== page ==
Lakers Airways Skytrain
The problem with Lakers was in many ways the polar opposite of Braniff. They entered the market during the glut of new competitors in the early 1980s and promised tremendously low cost flights, often as much as half that of the major airlines. Unfortunately, the model quickly proved unsustainable, and they ended up as just another forgotten experiment in a boom notable for them.
It could be argued that Interflug was a victim of geopolitics, but there had been problems with its structure for a long time. Based out of East Berlin, its planes suffered from poor fuel efficiency and noise protection. When the Berlin wall fell, a number of airlines expressed interest in purchasing Interflug, but the airline ultimately failed to find a serious buyer.
Dave Pflieger highlights exactly what you should do if your flight is delayed.
Dave Pflieger, aviation professional with decades of experience, explains what you should do if your flight is delayed.
Here is an excerpt:
“A flight delay or cancellation is any traveler’s worst nightmare, however that doesn’t mean that a bit of preparation isn’t going to come in handy in order to tackle these difficulties and overcome them. Knowing rules and regulations may come in handy in order to take full advantage of the situation.
Know your rights
Depending on the airlines, different rules may be in places once a flight is canceled or delayed. Free re-bookings or refunds may come into place, along with being places on a similar flight with another airline – anything to make a customer satisfied, after all. Check the fine print to make sure what the rules are so you can be ready if the time comes.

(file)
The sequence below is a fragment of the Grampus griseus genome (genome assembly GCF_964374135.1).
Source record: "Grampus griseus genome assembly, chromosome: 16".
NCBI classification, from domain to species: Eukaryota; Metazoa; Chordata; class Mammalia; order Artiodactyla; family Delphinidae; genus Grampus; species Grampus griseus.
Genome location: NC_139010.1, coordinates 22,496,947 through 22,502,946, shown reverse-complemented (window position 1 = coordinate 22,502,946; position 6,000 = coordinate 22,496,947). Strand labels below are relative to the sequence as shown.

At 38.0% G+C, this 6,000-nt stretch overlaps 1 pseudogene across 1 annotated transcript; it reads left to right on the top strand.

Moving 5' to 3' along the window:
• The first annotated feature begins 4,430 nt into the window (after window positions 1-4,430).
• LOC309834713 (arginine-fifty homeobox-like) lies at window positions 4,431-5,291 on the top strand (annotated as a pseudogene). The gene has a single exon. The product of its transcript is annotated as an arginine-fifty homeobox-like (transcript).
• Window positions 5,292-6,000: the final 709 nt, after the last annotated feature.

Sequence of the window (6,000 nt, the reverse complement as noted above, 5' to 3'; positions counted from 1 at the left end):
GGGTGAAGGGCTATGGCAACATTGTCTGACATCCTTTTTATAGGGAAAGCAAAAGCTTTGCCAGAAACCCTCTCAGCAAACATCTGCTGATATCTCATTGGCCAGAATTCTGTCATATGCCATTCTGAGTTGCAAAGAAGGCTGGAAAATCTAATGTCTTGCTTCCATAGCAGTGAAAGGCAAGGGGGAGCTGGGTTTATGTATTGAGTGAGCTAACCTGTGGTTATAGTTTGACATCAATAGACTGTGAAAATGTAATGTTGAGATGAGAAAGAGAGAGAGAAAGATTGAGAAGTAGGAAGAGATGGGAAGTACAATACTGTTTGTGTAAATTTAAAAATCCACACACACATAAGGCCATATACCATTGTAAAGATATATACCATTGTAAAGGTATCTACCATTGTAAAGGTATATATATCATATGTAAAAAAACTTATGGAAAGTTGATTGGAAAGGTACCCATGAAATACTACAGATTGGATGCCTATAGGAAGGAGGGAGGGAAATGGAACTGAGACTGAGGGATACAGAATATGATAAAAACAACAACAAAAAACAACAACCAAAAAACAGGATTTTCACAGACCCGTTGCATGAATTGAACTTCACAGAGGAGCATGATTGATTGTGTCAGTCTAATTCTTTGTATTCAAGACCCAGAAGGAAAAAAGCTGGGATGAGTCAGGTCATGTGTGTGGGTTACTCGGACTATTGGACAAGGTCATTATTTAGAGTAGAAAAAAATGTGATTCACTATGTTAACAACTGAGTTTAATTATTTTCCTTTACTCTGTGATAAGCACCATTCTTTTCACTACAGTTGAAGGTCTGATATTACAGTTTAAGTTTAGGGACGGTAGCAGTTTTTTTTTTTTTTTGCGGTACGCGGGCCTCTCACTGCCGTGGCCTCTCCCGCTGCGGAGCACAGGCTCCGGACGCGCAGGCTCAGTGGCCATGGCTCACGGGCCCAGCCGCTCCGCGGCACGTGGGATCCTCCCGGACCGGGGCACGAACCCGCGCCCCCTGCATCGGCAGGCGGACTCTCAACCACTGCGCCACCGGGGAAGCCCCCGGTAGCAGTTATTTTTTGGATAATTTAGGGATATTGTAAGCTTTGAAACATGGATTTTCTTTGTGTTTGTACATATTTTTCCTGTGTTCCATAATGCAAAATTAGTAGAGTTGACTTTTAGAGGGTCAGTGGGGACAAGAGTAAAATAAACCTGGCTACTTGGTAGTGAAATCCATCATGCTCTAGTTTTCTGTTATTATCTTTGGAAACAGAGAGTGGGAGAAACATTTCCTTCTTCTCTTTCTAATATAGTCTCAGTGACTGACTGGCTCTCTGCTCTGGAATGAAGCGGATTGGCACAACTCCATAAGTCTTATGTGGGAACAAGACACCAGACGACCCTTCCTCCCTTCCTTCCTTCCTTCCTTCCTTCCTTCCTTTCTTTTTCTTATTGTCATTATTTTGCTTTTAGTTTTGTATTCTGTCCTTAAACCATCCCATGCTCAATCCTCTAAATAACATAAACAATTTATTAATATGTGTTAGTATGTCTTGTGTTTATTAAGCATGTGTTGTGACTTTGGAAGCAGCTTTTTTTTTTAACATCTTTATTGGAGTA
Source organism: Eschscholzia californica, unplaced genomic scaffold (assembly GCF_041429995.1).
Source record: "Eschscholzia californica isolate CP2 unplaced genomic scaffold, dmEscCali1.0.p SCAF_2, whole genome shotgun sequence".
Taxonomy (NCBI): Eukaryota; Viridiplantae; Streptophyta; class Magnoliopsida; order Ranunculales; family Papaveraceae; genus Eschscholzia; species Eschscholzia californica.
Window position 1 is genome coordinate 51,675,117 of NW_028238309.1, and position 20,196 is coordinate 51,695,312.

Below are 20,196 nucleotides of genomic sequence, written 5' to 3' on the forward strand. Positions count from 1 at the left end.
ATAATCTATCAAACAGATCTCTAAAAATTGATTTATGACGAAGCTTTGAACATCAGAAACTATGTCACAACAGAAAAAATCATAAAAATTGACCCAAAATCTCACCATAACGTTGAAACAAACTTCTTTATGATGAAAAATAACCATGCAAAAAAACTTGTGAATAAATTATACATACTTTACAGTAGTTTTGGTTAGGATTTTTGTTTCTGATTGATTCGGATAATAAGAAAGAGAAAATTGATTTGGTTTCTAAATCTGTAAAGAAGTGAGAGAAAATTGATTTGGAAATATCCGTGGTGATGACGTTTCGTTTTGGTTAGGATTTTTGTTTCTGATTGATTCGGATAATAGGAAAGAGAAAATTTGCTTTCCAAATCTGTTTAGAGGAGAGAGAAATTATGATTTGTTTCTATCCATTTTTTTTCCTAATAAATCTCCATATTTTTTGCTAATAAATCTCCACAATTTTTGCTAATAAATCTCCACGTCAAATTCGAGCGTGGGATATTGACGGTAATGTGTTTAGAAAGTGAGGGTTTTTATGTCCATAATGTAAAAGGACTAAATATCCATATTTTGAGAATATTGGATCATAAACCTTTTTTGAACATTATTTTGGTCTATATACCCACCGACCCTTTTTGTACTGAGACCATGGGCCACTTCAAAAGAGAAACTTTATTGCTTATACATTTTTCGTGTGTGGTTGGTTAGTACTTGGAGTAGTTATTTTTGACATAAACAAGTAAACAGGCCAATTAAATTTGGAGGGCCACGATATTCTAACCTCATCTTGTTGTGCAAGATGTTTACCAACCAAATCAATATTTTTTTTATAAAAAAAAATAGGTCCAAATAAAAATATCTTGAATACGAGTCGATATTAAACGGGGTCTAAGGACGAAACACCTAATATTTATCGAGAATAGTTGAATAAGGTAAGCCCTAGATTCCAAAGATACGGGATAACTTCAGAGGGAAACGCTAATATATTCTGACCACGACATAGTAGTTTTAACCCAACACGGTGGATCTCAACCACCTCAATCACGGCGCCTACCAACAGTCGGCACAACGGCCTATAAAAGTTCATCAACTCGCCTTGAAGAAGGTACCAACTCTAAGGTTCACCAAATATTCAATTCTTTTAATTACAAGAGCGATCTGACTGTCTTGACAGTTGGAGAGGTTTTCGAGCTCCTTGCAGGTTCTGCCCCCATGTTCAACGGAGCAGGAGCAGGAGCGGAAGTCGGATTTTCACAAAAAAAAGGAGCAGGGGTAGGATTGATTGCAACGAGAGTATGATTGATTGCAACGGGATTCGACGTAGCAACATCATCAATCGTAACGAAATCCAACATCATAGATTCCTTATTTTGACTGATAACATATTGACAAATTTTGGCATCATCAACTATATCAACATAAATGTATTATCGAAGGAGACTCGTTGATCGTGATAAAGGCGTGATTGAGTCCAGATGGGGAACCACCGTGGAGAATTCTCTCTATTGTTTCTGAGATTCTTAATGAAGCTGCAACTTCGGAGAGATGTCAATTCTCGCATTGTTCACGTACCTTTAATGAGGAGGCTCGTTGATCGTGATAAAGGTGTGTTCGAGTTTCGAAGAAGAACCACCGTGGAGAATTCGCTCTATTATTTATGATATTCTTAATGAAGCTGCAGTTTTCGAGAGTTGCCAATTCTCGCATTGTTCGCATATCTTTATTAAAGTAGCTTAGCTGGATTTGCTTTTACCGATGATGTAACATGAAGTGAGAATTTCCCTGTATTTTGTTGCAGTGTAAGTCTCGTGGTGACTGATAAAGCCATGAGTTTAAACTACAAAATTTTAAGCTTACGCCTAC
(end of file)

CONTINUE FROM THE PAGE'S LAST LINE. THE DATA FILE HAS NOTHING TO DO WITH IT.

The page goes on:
Bought the flight with a credit card?
This isn’t a well-known fact, but buying airfare with a credit card may entitle the buyer to many protections, such as receiving compensation for a delay, or special rules that kick in once a flight is interrupted. Make sure to keep all documents on-hand in order for the process to be as quick and easy as possible.”
To read the full article, written by Dave Pflieger, click here.
By David Pflieger
From start-up to stardom, Virgin America recently grabbed the number-seven spot for innovation in an AirlineTrends.com ranking of airlines. Describing Virgin America as a “no-frills-chic” carrier, the website praised the airline for its forward-looking approach to airline travel.
Some of the airline’s innovations included iconic cabin lighting, power and USB outlets in all seats, and in-flight Wi-Fi on all aircraft. These perks have helped to establish Virgin America as the preferred choice among young, urban, tech-savvy air travelers. Some industry watchers refer to the carrier as the “unofficial airline of Silicon Valley.”
From its hub in San Francisco, Virgin America currently flies to 17 cities and has plans to expand to more than 30 cities in the next five years. The fleet has also grown in recent years, from 34 aircraft in January 2011 to 51 aircraft in mid-2012. The company plans to nearly double the fleet to 111 aircraft by the end of the decade.
About David Pflieger: A decorated United States Air Force officer, David Pflieger enjoys a reputation as a respected airline industry executive. His accomplishments include serving as a key member of the start-up teams for two award-winning airlines, Virgin America and Delta Song.